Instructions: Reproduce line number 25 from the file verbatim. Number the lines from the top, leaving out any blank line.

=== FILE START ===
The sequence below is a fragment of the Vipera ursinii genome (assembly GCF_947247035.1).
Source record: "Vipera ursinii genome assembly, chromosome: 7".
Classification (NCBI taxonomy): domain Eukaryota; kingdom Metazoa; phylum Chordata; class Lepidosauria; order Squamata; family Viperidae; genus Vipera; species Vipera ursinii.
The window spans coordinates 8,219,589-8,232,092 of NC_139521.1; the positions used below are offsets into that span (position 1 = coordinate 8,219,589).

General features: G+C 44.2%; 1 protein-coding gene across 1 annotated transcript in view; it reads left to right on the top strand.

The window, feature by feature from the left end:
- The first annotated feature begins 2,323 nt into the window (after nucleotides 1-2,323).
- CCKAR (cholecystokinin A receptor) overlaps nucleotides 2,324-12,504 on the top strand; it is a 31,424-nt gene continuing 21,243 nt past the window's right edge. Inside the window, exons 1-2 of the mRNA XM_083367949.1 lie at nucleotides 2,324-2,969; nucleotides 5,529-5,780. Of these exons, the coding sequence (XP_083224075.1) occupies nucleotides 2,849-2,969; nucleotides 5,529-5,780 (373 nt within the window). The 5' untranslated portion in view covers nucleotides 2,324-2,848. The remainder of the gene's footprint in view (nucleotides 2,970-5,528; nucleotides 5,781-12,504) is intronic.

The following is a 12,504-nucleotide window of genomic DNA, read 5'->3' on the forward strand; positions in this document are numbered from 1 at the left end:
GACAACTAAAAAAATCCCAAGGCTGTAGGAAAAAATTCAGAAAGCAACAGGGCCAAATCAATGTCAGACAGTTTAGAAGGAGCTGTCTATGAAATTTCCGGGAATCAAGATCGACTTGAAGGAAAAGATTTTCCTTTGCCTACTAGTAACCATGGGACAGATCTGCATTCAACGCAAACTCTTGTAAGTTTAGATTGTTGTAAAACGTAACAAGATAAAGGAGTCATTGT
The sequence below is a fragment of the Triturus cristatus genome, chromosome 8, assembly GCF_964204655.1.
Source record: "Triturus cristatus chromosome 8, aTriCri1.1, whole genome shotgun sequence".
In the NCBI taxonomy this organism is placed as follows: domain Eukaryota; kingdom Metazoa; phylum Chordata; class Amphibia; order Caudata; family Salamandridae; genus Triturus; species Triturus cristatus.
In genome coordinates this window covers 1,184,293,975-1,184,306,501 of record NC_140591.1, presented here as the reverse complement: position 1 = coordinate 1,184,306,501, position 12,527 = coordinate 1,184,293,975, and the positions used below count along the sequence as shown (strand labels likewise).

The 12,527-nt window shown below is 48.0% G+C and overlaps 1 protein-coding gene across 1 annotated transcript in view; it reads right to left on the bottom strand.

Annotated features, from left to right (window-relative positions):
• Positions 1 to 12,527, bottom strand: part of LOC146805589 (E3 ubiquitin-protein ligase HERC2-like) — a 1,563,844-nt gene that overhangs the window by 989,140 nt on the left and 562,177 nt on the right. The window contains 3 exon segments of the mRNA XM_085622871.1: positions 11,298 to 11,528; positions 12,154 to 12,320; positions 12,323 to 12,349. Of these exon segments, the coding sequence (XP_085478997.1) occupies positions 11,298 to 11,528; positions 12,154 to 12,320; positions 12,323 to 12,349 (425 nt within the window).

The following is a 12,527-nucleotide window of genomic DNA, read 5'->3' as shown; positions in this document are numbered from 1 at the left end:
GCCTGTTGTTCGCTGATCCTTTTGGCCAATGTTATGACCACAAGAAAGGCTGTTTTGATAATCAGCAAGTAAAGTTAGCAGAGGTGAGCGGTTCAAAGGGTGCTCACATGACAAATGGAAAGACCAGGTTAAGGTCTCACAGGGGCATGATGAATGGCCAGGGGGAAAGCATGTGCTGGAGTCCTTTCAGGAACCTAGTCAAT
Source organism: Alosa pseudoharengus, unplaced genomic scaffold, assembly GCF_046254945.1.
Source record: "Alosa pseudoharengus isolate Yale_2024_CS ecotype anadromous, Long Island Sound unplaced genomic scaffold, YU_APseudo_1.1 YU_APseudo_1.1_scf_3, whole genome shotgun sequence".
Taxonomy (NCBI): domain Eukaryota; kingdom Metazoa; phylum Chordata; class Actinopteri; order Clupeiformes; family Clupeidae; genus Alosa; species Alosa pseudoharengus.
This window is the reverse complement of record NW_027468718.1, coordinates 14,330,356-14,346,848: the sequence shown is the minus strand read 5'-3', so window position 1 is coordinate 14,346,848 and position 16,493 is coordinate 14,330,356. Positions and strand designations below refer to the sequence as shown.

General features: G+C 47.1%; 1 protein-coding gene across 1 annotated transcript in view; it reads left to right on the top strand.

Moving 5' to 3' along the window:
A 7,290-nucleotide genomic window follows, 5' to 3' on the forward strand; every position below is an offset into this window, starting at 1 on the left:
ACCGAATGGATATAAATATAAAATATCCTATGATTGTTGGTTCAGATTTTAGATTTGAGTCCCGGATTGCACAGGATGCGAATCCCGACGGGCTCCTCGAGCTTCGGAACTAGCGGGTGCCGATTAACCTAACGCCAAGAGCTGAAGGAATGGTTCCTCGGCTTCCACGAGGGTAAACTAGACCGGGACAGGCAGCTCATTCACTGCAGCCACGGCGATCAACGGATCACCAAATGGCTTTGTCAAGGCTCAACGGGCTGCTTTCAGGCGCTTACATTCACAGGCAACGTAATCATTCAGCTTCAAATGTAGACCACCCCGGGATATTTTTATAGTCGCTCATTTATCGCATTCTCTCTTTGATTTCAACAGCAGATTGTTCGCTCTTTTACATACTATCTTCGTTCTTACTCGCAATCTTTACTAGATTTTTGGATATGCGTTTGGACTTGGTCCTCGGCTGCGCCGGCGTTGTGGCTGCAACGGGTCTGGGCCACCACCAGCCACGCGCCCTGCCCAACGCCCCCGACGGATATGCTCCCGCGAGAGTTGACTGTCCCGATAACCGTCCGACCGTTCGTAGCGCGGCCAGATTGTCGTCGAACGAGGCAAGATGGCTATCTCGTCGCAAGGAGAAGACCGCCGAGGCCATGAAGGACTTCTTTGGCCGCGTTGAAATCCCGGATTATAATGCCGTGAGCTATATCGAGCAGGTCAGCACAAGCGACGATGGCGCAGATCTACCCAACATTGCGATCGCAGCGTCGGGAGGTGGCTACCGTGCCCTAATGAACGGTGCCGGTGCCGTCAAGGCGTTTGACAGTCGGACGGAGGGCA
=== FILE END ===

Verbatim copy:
Moving 5' to 3' along the window: